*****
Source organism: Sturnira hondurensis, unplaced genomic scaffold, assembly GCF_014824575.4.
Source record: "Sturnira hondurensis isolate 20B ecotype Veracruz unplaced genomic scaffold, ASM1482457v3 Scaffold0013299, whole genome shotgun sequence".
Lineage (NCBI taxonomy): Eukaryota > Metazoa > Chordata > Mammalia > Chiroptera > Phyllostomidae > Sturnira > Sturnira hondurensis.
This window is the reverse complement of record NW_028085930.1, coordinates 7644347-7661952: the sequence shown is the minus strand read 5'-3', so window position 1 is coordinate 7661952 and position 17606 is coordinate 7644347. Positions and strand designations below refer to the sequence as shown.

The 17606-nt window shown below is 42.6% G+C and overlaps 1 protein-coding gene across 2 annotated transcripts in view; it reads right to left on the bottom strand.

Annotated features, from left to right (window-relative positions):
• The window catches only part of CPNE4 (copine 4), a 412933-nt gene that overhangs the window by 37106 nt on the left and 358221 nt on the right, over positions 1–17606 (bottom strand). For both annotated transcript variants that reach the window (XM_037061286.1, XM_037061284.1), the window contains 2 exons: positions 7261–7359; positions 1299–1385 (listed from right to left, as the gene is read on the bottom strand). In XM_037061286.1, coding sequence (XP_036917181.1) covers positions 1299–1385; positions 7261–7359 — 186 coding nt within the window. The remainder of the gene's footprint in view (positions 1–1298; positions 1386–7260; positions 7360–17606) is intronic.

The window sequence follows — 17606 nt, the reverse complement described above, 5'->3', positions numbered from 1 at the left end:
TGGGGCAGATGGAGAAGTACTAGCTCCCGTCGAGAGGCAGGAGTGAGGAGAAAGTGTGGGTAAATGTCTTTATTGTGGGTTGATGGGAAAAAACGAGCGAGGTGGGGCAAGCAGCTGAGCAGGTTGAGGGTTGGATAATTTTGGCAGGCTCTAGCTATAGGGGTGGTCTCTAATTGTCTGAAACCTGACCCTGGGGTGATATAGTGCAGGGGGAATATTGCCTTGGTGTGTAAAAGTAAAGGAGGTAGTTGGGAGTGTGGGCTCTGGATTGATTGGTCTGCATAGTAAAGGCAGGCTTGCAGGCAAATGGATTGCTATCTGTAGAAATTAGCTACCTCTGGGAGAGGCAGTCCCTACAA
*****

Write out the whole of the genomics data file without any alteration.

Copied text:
Source organism: Sturnira hondurensis, unplaced genomic scaffold, assembly GCF_014824575.4.
Source record: "Sturnira hondurensis isolate 20B ecotype Veracruz unplaced genomic scaffold, ASM1482457v3 Scaffold0013299, whole genome shotgun sequence".
Lineage (NCBI taxonomy): Eukaryota > Metazoa > Chordata > Mammalia > Chiroptera > Phyllostomidae > Sturnira > Sturnira hondurensis.
This window is the reverse complement of record NW_028085930.1, coordinates 7644347-7661952: the sequence shown is the minus strand read 5'-3', so window position 1 is coordinate 7661952 and position 17606 is coordinate 7644347. Positions and strand designations below refer to the sequence as shown.

The 17606-nt window shown below is 42.6% G+C and overlaps 1 protein-coding gene across 2 annotated transcripts in view; it reads right to left on the bottom strand.

Annotated features, from left to right (window-relative positions):
• The window catches only part of CPNE4 (copine 4), a 412933-nt gene that overhangs the window by 37106 nt on the left and 358221 nt on the right, over positions 1–17606 (bottom strand). For both annotated transcript variants that reach the window (XM_037061286.1, XM_037061284.1), the window contains 2 exons: positions 7261–7359; positions 1299–1385 (listed from right to left, as the gene is read on the bottom strand). In XM_037061286.1, coding sequence (XP_036917181.1) covers positions 1299–1385; positions 7261–7359 — 186 coding nt within the window. The remainder of the gene's footprint in view (positions 1–1298; positions 1386–7260; positions 7360–17606) is intronic.

The window sequence follows — 17606 nt, the reverse complement described above, 5'->3', positions numbered from 1 at the left end:
TGGGGCAGATGGAGAAGTACTAGCTCCCGTCGAGAGGCAGGAGTGAGGAGAAAGTGTGGGTAAATGTCTTTATTGTGGGTTGATGGGAAAAAACGAGCGAGGTGGGGCAAGCAGCTGAGCAGGTTGAGGGTTGGATAATTTTGGCAGGCTCTAGCTATAGGGGTGGTCTCTAATTGTCTGAAACCTGACCCTGGGGTGATATAGTGCAGGGGGAATATTGCCTTGGTGTGTAAAAGTAAAGGAGGTAGTTGGGAGTGTGGGCTCTGGATTGATTGGTCTGCATAGTAAAGGCAGGCTTGCAGGCAAATGGATTGCTATCTGTAGAAATTAGCTACCTCTGGGAGAGGCAGTCCCTACAA